I am employed as a student in a theoretical computer science research group and part of my job was to assist my supervisor with a scientific paper he has been working on. Concretely, my job was to implement the software that was used to conduct the experimental part of the research paper and also to gather and put together a dataset in order to empirically test the theoretical framework developed by my supervisor using real-world data.
Before the first submission attempt, I was mentioned in the list of the co-authors. However, the paper was not accepted on the grounds that the empirical results only weakly reflected the theoretical claims.
My supervisor thought that the rejection was due to a bug in the code I've developed and afterwards he removed me both from the list of co-authors and from the project. I am very sure that the code didn't contain any bugs.
Afterwards, my supervisor contacted a fellow student who was already working on a different topic, and asked for his permission to use the data from this different topic in order to test the theory.
The second submission attempt of the research paper was successful and the paper was accepted. My fellow student appeared in the list of co-authors but I didn't.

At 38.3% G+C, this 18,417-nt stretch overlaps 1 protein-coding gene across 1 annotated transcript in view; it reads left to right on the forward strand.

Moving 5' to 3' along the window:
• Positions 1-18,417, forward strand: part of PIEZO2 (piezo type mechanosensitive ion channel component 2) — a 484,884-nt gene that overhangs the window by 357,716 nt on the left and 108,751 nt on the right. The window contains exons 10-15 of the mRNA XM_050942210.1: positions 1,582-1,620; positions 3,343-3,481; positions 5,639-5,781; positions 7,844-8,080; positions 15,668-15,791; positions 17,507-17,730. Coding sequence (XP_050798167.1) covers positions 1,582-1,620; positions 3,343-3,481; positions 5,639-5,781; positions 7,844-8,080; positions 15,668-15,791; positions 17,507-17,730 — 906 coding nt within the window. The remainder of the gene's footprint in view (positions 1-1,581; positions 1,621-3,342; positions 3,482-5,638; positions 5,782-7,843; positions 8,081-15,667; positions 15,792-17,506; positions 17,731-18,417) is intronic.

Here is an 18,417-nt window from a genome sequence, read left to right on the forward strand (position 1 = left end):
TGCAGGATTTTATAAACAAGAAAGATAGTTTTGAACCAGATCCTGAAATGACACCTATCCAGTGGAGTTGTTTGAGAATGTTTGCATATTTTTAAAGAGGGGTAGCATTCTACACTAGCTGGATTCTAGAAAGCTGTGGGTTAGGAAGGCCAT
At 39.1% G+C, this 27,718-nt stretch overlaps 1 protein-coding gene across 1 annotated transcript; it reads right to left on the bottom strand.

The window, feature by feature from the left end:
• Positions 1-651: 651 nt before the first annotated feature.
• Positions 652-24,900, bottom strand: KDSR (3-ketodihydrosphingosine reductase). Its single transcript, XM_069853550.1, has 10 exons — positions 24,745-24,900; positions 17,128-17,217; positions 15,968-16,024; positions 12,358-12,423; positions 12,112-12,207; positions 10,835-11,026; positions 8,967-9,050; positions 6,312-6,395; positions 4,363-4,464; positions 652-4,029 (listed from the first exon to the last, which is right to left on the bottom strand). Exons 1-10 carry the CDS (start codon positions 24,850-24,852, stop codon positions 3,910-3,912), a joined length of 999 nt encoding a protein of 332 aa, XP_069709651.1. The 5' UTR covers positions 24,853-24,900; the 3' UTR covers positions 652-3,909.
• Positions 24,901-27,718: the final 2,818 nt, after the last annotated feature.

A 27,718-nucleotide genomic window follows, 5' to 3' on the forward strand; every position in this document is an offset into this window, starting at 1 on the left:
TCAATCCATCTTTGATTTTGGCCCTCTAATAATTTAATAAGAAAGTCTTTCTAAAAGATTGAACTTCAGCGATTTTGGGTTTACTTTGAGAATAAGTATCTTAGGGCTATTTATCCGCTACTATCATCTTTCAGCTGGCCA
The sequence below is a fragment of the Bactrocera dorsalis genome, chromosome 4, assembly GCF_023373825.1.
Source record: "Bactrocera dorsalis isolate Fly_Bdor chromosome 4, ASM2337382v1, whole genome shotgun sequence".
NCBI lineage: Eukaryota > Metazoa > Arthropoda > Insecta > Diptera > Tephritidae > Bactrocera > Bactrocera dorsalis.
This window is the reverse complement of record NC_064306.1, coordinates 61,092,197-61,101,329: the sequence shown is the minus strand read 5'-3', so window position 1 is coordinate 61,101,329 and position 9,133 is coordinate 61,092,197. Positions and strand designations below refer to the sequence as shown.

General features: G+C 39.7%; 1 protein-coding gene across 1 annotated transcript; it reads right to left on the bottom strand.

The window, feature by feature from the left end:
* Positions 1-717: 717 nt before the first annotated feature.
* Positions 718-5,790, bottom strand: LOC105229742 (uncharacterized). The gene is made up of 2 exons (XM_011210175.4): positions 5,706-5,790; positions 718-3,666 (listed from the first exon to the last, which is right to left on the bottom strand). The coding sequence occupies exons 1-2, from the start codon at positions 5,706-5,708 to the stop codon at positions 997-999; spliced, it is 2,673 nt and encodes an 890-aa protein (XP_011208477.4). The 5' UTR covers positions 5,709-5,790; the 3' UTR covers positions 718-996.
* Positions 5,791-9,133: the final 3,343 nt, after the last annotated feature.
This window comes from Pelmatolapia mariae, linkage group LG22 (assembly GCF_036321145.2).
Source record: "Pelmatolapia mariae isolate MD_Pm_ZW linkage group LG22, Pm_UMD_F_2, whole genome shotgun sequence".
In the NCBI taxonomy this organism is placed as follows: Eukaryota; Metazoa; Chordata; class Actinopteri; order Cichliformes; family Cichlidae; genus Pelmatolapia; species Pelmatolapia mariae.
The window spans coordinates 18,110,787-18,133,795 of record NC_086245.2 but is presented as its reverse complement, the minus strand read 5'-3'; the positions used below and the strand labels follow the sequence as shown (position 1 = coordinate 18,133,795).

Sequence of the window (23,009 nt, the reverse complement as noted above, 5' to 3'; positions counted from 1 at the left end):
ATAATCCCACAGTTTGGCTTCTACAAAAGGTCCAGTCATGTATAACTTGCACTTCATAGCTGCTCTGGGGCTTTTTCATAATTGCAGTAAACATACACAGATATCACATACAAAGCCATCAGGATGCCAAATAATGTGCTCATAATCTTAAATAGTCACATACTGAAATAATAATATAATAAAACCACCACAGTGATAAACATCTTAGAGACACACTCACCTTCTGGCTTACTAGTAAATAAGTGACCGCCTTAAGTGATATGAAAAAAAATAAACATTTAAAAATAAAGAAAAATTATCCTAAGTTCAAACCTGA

The version of the paper that finally got accepted differed from the first one that got rejected, in that it contained only an extra experiment, using the data from my fellow student. However, the initial empirical experiments that I put together were still there. They have not been removed, nor modified.
Regarding this situation I have a series of questions:
Is it normal to feel that I have been treated unfairly? I feel that the only reason why I have been removed from the list of co-authors is because the dataset I have compiled simply didn't confirm the expected theoretical results and me getting fired was simply a way for my supervisor to vent his frustration about being rejected.
Is it legal to publish a paper that uses data and software that some other person developed and not mention this person as a co-author (or at least as a reference)? Are there any laws or rules of conduct regarding such situations?
I'm aware that a variation of this question may have already been answered before:
Most of the answers suggested that I should try to approach and discuss this problem in private with my supervisor or with some other member of the research group. I have tried doing exactly this and both my supervisor and 2 other senior members simply refused to discuss this issue with me. The only response I've got was: "what's done is done, let us focus on the future now".
What can I do, or what would be ethical to do in this situation?